Those clear, round-looking creatures you may see swimming by as you enter the coastal water of Georgia, South Carolina, and North Carolina are jellyfish. Depending on the time of year, jellyfish populations can be nonexistent or so thick it seems as though you could walk on them. Unfortunately, jellyfish stings do occur, but fortunately, they can be treated. How do they sting and what is the best method of treatment?
How Does A Jellyfish Sting
Jellyfish look as though they are very simple creatures; however, there is more to them than you would be lead to believe. There are many different types of jellyfish, but they have one thing in common, the stingers are located on the tentacles. It can be hard to believe that a single jellyfish can have thousands of stinger cells.
When a jellyfish makes contact with a human via its tentacles, the stingers open up and allow seawater to enter. Simultaneously venom is released through the stingers and into the victim. The process is quick and challenging to avoid.
What Kind Of Jellyfish Are Found In The Southeast’s Coastal Waters
There are five different types of jellies common to the coastal waters of Georgia, South Carolina, and North Carolina.
Sea Wasp Jelly
The sea wasp jellyfish has very long hair-like tentacles. The body of the Sea Wasp appears clear when it is in the water. This jellyfish inflicts a powerful sting but is hard to avoid because they are so difficult to see.
A moon jellyfish can grow as large as a frisbee but don’t be concerned about its size. Its stings are not as painful as most. The moon jelly is almost entirely transparent except for the white four-leaf clover-looking area at the center. Other characteristics include its flat but round shape.
Lions Mane Jellyfish
One of the most interesting facts about the lion’s mane is that it can glow in the dark. The Lions Mane can be one of the biggest in the ocean; however, in the south, they remain small. When it comes to color, the body is typically yellow or pink with red tentacles. These are usually around in the winter months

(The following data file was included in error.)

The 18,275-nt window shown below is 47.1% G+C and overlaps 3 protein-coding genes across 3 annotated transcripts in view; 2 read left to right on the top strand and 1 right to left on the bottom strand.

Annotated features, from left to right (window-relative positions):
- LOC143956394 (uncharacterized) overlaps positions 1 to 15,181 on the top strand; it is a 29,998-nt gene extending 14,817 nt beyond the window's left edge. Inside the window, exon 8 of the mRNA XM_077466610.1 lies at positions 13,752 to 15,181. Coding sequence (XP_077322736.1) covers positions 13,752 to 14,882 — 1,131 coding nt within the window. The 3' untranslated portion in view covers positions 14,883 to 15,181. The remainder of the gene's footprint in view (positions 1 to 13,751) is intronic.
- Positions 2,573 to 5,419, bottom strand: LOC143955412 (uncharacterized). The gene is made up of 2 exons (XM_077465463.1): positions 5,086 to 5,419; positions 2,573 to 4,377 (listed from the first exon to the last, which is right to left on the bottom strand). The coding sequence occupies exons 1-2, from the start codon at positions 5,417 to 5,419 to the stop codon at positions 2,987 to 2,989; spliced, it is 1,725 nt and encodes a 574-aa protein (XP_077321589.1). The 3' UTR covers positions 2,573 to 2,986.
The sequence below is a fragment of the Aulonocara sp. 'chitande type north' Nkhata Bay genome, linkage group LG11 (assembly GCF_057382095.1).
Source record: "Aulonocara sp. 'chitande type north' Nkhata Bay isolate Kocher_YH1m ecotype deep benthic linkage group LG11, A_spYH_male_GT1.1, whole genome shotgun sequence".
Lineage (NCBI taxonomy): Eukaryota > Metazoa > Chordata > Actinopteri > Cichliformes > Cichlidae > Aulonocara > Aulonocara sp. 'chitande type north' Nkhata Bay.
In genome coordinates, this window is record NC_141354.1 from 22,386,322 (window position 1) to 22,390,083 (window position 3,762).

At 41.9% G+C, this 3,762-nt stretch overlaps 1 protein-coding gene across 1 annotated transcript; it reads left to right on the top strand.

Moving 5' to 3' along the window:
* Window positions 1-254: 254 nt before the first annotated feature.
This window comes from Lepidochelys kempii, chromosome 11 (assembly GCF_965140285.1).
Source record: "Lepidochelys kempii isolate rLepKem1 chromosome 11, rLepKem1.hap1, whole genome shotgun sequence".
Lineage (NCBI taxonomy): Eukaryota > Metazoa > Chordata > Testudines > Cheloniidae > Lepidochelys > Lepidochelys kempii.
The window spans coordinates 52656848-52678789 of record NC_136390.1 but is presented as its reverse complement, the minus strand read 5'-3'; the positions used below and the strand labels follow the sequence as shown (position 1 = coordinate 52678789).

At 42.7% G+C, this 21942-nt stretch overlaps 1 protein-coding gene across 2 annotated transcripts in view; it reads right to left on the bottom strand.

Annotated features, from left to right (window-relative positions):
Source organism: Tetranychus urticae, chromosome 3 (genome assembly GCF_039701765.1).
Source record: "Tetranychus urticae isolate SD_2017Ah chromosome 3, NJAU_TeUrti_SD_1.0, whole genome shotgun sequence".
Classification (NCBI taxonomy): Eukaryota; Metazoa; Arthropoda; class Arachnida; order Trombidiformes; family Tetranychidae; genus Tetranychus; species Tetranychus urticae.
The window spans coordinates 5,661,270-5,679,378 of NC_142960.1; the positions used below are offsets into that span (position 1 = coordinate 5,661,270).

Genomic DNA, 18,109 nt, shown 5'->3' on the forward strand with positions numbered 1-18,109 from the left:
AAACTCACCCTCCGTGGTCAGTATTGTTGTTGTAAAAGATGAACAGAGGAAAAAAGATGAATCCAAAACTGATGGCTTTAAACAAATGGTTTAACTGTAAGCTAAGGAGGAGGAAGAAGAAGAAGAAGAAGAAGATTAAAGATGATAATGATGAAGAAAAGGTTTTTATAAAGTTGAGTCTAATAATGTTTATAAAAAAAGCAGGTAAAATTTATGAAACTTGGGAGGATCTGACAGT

The mushroom jelly is also most commonly found during the winter months. They are also tremendous in size, but the sting is mild. The body is translucent but can have slight hues of brown, pink, or yellow. Mushroom jellies do not have tentacles but rather arms with fingers. This type of jelly will not sting.
A cannonball jellyfish has a dome-like shape. The outer rim is usually brown, but the main body is milk-colored. Cannonball jellyfish do not have long tentacles but can inflict minor stings.
Can Jellyfish Washed Up On The Beach Be Handled
Jellyfish that have washed up on the beach should be handled with care. Even a dead jellyfish can sting, resulting in pain that could have been avoided. It is best not to hold a jellyfish that has died and washed ashore.
How Do You Know If You Were Stung By A Jellyfish
A jellyfish sting will provide a sensation. The sensation is usually a burning, sharp, or stinging pain that can radiate up and extremity.
How Should A Jellyfish Sting Be Treated
Treating a jellyfish sting is simple and should be done after someone is stung to avoid prolonging the healing process.
Rinse the sting with hot water between 110 degrees and 130 degrees. Avoid overheating the water and causing a burn to the skin
Use a tweezer and carefully remove each of the tentacles that remain attached to the skin. Avoid using your hands because the sting will transfer to your fingers or the person helping.
Soak in a hot bath as soon as possible with water temperatures again between 110 and 130 degrees.
Some may have allergic reactions, so watch for symptoms that include wheezing, hives, dizziness, or shortness of breath. Should this occur, you may want to consider medical attention.
Head To The Beach For Your Coastal Adventure
The possibility of a jellyfish sting should not prevent you and your pets from venturing off the beach. The symptoms are most often minor, and just because you enter the ocean does not mean you will be stung. Watch where you walk to avoid stepping on that has been washed up. In the event you are stung, follow the steps for treatment.